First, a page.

Genomic DNA was extracted from whole blood (Perkin Elmer Inc). DNA was fragmented and library preparation was performed according to the manufacturer’s instructions (Sure Select XT Target Enrichment System for Illumina Paired-End Sequencing Library protocol, Custom 1-499 Kb library, Agilent Technologies Inc). Sequencing process was developed on MiSeq System (Illumina). We analyzed the most prevalent genes involved in SCD-associated pathologies (ABCC9, ACTC1, ACTN2, AKAP9, ANK2, BAG3, CACNA1C, CACNA2D1, CACNB2, CASQ2, CAV3, CRYAB, CSRP3, DES, DMD, DSC2, DSG2, DSP, EMD, FKTN, GLA, GPD1L, HCN4, JPH2, JUP, KCND3, KCNE1, KCNE2, KCNE3, KCNE5, KCNH2, KCNJ2, KCNJ5, KCNJ8, KCNQ1, LAMP2, LDB3, LMNA, MYBPC3, MYH6, MYH7, MYL2, MYL3, MYOZ2, MYPN, NEBL, NEXN, NOS1AP, PDLIM3, PKP2, PLN, PRKAG2, RANGRF, RBM20, RyR2, SCN1B, SCN2B, SCN4B, SCN5A, SGCD, SLMAP, SNTA1, TAZ, TCAP, TGFB3, TMEM43, TMPO, TNNC1, TNNI3, TNNT2, TP63, TPM1, TRDN, TRPM4, TTN, and VCL) [5]. Variants were annotated with dbSNP human Build 142 IDs (http://www.ncbi.nlm.nih.gov/SNP/); NHLBI Exome Sequencing Project (ESP) ESP6500SI-V2 data release (http://evs.gs.washington.edu/EVS/); 1000 Genomes browser Phase 3 data release (http://www.1000genomes.org/); Exome Aggregation Consortium (ExAC) v.0.3 data release (http://exac.broadinstitute.org/); Human Gene Mutation Database (HGMD) (http://www.hgmd.cf.ac.uk/ac/index.php); ClinVar archive (http://www.ncbi.nlm.nih.gov/clinvar/); Ensembl information (http://www.ensembl.org/index.html), and in-home database. Variants were annotated and allelic frequency was consulted using the same databases. In-silico pathogenicity of novel genetic variations was assessed using CONDEL, PROVEAN, and Mutation Taster. Alignment among species was also performed using the Universal Protein Resource database. Non-common (Minor Allele Frequency or MAF < 1%) genetic variants were confirmed by Sanger method. CNV analysis was performed using an algorithm capable to identify this type of genetic alterations from custom enrichment gene panel designs. Familial cosegregation of rare genetic variants was also performed using Sanger technology. All coding exons and flanking intronic sequences of SCN5A and DSP were also sequenced using Sanger technology. Regions were amplified by PCR, purified and directly sequenced in both directions (3130Xl Applied Biosystems). SeqScape Software v2.5 (Life Technologies) was used to compare results with the reference sequence from Hg19.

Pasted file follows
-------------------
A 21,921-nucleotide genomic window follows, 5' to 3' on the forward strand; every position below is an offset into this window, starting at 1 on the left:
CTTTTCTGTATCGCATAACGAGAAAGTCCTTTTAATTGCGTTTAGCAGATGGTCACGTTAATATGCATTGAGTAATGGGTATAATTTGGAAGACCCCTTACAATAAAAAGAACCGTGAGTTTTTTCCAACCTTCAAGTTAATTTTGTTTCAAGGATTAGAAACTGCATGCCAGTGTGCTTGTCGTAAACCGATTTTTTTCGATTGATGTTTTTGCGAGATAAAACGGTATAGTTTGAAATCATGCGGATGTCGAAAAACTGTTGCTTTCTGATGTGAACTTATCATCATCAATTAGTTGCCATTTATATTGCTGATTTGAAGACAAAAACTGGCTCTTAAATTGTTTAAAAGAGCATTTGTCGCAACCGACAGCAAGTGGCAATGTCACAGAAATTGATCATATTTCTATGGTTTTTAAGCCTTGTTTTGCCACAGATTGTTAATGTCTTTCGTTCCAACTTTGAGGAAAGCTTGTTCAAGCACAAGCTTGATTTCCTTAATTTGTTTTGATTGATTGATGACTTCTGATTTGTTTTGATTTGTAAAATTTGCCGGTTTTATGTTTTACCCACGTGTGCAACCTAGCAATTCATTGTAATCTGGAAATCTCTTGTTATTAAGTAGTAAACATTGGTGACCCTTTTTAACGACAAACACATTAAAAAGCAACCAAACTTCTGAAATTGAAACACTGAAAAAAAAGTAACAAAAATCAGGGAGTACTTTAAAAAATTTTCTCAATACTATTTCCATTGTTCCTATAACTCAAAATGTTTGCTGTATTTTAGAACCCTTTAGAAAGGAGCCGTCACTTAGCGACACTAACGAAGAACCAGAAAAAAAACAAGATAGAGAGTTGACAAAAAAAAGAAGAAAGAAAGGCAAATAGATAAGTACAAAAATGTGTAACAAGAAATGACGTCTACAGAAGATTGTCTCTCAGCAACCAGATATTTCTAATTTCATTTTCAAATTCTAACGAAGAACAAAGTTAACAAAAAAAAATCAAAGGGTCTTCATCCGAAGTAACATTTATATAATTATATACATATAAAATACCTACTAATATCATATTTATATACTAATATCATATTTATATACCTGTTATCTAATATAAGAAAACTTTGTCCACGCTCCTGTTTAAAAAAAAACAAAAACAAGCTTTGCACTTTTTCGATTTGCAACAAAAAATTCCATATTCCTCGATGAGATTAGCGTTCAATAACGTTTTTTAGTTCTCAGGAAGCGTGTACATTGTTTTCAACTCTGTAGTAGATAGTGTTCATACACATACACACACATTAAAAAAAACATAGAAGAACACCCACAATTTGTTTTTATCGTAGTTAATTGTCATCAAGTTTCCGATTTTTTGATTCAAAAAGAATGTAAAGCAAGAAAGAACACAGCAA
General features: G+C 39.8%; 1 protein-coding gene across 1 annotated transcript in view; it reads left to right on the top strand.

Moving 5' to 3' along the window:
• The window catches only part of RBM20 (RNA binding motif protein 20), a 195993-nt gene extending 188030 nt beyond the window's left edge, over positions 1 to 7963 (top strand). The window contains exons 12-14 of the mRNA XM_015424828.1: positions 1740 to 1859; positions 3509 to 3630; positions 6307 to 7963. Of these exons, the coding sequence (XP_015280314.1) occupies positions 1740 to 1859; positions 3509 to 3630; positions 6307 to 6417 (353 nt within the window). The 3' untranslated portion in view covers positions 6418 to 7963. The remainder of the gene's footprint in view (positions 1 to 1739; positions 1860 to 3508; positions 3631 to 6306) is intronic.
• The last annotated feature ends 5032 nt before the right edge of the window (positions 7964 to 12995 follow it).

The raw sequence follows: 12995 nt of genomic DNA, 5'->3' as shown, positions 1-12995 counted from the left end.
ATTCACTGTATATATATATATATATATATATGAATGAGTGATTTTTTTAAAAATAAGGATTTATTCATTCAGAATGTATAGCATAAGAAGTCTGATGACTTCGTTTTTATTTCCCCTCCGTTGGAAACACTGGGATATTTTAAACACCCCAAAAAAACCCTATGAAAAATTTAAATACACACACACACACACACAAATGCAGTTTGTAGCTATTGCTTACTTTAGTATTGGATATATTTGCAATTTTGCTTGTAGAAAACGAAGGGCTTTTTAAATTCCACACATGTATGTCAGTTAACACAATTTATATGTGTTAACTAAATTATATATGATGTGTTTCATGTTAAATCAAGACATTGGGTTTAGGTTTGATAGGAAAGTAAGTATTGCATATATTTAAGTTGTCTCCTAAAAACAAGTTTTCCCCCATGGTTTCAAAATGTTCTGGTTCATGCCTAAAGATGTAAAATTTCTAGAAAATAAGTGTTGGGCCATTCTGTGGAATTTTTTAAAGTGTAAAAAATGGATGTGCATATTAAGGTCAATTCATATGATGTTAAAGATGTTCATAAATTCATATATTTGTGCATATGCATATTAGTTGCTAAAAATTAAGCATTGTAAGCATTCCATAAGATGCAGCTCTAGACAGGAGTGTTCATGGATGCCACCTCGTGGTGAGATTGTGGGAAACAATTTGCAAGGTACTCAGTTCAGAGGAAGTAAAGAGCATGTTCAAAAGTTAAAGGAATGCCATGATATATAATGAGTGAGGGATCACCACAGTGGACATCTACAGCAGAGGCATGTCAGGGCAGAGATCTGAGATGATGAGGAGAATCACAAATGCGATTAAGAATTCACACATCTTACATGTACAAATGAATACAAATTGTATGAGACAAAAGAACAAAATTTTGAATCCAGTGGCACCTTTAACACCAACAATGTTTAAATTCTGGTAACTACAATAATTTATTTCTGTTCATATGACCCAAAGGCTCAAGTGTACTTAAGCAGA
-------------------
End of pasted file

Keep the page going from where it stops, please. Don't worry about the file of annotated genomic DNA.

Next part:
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Results

 

Phenotypical Characteristic of Patients

A 46 year-old woman presented with recurrent palpitations at rest. Family history showed a brother died suddenly during sleep at 42 years of age without previous symptoms. Autopsy did not identify any alteration and cardiac arrhythmia was concluded as the most plausible cause of death. However, no molecular autopsy was performed. Taking all data into account, comprehensive clinical assessment was performed in the patient and her initial ECG revealed electric alterations in ST segment but not diagnostic. Flecainide test unmasked a typical ECG showing BrS type-I pattern. Family assessment (husband and two sons) identified a son, 25 years of age with a basal ECG type-I pattern, diagnostic of BrS (figure 1 and 2). However, the son remained asymptomatic, without any previous symptom. Neither the husband nor other the son showed any ECG alteration. Father’s family history was negative for seizures, pregnancy loss, neonatal death, or SCD.

Figure 1: Family pedigree. The generations are indicated in the left column and all individuals are identified with a pedigree number. In all other family members, clinical and genetic analysis was performed. Black round/square means clinically diagnosed patients. White round/square means negative on clinically assessment. Plus signs indicate genetic carriers. Minus signs indicate non-genetic carriers. Arrow indicates the index case.

 

Figure 2: Electrocardiogram showing basal BrS type I pattern.

 

Genotype Results

Next Generation Sequencing analysis revealed a call rate of 99.85% at 30X (12 exons failed but they were sequenced by Sanger technology). Mean coverage was 473, and the percentile 25 and 75 was 350 and 590, respectively. We identified two rare missense variants in two different genes (SCN5A and DSP) (figure 3). The first rare variant (p.C1703S_SCN5A) was never reported so far and is novel. The amino acid Cysteine (Cys, C) change to Serine (Ser, S) at position 1703 (nucleotide 5107, where T changes to A, c.5107T > A). The position is highly conserved between species (figure 4), and predicted in-silico as deleterious/pathogenic by all in-silico tools used. The second rare variant (p.L143P_DSP) was reported previously in global population databases (Allele frequency: 1/121158). The amino acid Leucine (Leu, L) change to Proline (Pro, P) at position 143 (nucleotide 428, where T changes to C, c.428T > C). The position is not highly conserved between species, and predicted in-silico as Neutral by all in-silico tools used. No CNVs were identified in any of genes analyzed.

Figure 3: Electropherogram showing the two rare genetic variants identified. Left up: normal sequence; Left down: c.428T > C, p.L143P_DSP. Right up: normal sequence; Right down: c. 5107T > A, p.C1703S_SCN5A.